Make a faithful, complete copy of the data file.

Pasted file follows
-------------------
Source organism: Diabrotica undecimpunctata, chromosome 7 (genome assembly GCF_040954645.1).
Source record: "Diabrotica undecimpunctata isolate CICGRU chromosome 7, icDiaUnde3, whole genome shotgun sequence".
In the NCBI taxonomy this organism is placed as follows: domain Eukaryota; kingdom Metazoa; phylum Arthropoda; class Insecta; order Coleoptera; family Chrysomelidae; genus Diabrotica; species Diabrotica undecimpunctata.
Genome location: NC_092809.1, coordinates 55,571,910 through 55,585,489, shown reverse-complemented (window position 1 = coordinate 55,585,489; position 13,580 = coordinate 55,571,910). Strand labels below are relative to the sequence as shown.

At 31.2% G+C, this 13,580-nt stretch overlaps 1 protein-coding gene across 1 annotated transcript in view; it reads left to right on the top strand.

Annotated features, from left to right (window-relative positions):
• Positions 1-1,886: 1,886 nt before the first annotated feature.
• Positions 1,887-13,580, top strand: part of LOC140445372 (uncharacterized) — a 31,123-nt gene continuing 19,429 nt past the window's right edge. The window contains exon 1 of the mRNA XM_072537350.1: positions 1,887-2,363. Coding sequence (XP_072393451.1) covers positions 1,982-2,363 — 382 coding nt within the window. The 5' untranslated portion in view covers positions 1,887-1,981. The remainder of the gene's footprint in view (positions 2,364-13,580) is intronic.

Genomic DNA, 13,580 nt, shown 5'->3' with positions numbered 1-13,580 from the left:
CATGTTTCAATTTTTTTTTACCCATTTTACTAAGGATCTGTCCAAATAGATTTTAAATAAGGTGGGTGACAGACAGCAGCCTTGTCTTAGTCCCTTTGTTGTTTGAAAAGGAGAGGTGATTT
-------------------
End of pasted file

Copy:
Source organism: Diabrotica undecimpunctata, chromosome 7 (genome assembly GCF_040954645.1).
Source record: "Diabrotica undecimpunctata isolate CICGRU chromosome 7, icDiaUnde3, whole genome shotgun sequence".
In the NCBI taxonomy this organism is placed as follows: domain Eukaryota; kingdom Metazoa; phylum Arthropoda; class Insecta; order Coleoptera; family Chrysomelidae; genus Diabrotica; species Diabrotica undecimpunctata.
Genome location: NC_092809.1, coordinates 55,571,910 through 55,585,489, shown reverse-complemented (window position 1 = coordinate 55,585,489; position 13,580 = coordinate 55,571,910). Strand labels below are relative to the sequence as shown.

At 31.2% G+C, this 13,580-nt stretch overlaps 1 protein-coding gene across 1 annotated transcript in view; it reads left to right on the top strand.

Annotated features, from left to right (window-relative positions):
• Positions 1-1,886: 1,886 nt before the first annotated feature.
• Positions 1,887-13,580, top strand: part of LOC140445372 (uncharacterized) — a 31,123-nt gene continuing 19,429 nt past the window's right edge. The window contains exon 1 of the mRNA XM_072537350.1: positions 1,887-2,363. Coding sequence (XP_072393451.1) covers positions 1,982-2,363 — 382 coding nt within the window. The 5' untranslated portion in view covers positions 1,887-1,981. The remainder of the gene's footprint in view (positions 2,364-13,580) is intronic.

Genomic DNA, 13,580 nt, shown 5'->3' with positions numbered 1-13,580 from the left:
CATGTTTCAATTTTTTTTTACCCATTTTACTAAGGATCTGTCCAAATAGATTTTAAATAAGGTGGGTGACAGACAGCAGCCTTGTCTTAGTCCCTTTGTTGTTTGAAAAGGAGAGGTGATTT